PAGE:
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Hyphessobrycon: from the Ancient Greek υπελάσσων (hyphesson), meaning ‘of lesser stature’, and used as a prefix in this case, plus the generic name Brycon.
Type locality is ‘Rio das Mortes, some 100 km before its confluence with the Braço Maior of the Rio Araguaia (the western border of the Isla do Bananal). State of Mato Grosso.’
The das Mortes is a principal tributary of the Araguaia, itself the major affluent of the rio Tocantins within the lower Amazon basin in central and western Brazil, although the full range of H. amandae within the Araguaia system is unclear.
Little information appears to exist but presumably inhabits minor tributaries, backwaters and oxbow lakes rather than main river channels.
In the Araguaia drainage such habitats typically contain soft, weakly acidic water with the substrate covered by a layer of fallen leaves and branches.
15 – 20 mm.
Aquarium base dimensions of at least 45 ∗ 30 cm or equivalent are suggested.
Should ideally be kept in a heavily-planted set-up, preferably with a dark substrate.
Floating plants are a useful addition as are driftwood branches and dried leaf litter, the latter in particular driving establishment of microbe colonies as decomposition occurs.
Such microorganisms can provide a valuable secondary food source for fry, whilst the tannins and other chemicals released by the decaying leaves are also thought beneficial.
Filtration need only be gentle with an air-powered sponge-style unit normally adequate, although a degree of water movement is acceptable.
Temperature: 20 – 28 °C
pH: 5.0 – 7.0
Hardness: 18 – 179 ppm
Very peaceful and will not compete well with very boisterous or much larger tankmates.
In a community it’s best kept with similarly-sized, peaceful characids, smaller callichthyid or loricariid catfishes and sedate surface-dwellers such as hatchetfishes.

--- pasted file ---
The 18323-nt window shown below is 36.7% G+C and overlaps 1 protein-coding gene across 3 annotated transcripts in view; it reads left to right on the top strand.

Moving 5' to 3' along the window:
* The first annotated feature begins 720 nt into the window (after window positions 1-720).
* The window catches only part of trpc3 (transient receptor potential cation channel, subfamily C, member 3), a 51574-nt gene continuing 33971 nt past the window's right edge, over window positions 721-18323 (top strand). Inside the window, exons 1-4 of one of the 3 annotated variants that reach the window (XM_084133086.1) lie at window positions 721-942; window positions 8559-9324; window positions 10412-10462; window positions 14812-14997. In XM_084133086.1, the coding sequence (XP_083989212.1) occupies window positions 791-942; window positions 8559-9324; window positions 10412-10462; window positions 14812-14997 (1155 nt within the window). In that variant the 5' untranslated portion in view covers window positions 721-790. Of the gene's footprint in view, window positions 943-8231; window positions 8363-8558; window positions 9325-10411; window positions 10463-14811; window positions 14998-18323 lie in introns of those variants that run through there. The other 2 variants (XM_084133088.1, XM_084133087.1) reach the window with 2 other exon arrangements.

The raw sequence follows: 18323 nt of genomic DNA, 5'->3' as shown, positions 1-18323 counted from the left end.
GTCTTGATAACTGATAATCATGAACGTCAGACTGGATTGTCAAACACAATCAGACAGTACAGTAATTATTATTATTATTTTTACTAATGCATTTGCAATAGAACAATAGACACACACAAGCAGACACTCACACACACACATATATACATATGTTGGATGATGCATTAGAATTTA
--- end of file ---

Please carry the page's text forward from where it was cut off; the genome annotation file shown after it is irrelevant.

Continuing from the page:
In a more general community set-up it can be combined with smaller rasboras, barbs, anabantoids, etc.
It’s gregarious and naturally forms schools meaning a minimum of 8-10 specimens is the recommended purchase since the fish will be less shy and display more interesting behaviour.
Adult males are more intensely-coloured, especially when in spawning condition, while females are noticeably rounder-bodied.
However if you want to maximise yield a more controlled approach is required.
The adult group can still be conditioned together but a smaller aquarium should also be set up and filled with mature water.
This should be very dimly lit and the base covered with some kind of mesh of a large enough grade so that the eggs can fall through but small enough so that the adults cannot reach them.
The widely available plastic ‘grass’-type matting can also be used and works well, as does a layer of glass marbles.
Alternatively filling much of the tank with a fine-leaved plant such as Taxiphyllum spp. or spawning mops can also return decent results.
When the adult fish are well-conditioned a single pair or group comprising one or two males and several females can then be introduced to each container and left in place for 2-3 days before being removed, shortly after which and the first fry should be visible.